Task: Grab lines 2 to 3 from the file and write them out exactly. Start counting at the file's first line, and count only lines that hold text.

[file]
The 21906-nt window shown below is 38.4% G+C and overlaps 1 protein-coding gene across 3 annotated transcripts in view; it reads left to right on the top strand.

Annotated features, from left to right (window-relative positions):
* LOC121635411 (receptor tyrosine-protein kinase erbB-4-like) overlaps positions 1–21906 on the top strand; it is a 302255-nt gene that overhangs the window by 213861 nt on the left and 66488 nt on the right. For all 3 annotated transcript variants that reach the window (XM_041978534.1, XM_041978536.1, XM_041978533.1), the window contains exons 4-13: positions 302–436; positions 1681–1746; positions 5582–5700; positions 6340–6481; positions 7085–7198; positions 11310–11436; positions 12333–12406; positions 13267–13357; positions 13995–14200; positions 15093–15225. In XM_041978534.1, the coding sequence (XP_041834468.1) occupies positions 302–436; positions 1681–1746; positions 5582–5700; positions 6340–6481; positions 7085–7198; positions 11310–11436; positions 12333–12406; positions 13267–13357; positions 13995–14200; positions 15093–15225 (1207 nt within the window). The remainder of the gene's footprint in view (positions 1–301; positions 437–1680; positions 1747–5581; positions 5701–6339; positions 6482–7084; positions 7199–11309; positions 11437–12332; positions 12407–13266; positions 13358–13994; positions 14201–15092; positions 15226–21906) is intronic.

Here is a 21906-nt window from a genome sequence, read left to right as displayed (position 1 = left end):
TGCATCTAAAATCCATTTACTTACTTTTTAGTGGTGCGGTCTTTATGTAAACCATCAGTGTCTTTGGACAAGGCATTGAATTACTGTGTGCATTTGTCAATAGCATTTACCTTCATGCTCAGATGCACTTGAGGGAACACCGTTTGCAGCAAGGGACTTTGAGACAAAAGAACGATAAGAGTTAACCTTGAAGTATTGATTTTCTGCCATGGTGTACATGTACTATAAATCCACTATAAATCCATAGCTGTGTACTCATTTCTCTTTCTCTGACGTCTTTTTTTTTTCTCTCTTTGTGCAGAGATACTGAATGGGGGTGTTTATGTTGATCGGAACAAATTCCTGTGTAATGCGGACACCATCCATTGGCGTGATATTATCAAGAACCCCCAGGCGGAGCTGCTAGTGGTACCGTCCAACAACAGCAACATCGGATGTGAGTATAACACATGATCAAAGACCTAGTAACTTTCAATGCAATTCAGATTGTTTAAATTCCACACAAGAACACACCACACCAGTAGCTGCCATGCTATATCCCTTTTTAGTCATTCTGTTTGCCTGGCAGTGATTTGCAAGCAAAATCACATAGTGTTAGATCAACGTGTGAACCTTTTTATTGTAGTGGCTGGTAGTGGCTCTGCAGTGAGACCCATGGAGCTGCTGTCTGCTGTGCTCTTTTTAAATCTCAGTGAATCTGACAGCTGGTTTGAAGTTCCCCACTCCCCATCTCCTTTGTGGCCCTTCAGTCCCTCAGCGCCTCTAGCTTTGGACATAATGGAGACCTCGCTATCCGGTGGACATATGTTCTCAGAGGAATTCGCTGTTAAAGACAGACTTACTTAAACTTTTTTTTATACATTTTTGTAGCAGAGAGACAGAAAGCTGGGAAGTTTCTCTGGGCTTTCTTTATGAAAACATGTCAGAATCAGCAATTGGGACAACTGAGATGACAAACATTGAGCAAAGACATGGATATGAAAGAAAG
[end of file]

Annotated features, from left to right (window-relative positions):
* LOC121635411 (receptor tyrosine-protein kinase erbB-4-like) overlaps positions 1–21906 on the top strand; it is a 302255-nt gene that overhangs the window by 213861 nt on the left and 66488 nt on the right. For all 3 annotated transcript variants that reach the window (XM_041978534.1, XM_041978536.1, XM_041978533.1), the window contains exons 4-13: positions 302–436; positions 1681–1746; positions 5582–5700; positions 6340–6481; positions 7085–7198; positions 11310–11436; positions 12333–12406; positions 13267–13357; positions 13995–14200; positions 15093–15225. In XM_041978534.1, the coding sequence (XP_041834468.1) occupies positions 302–436; positions 1681–1746; positions 5582–5700; positions 6340–6481; positions 7085–7198; positions 11310–11436; positions 12333–12406; positions 13267–13357; positions 13995–14200; positions 15093–15225 (1207 nt within the window). The remainder of the gene's footprint in view (positions 1–301; positions 437–1680; positions 1747–5581; positions 5701–6339; positions 6482–7084; positions 7199–11309; positions 11437–12332; positions 12407–13266; positions 13358–13994; positions 14201–15092; positions 15226–21906) is intronic.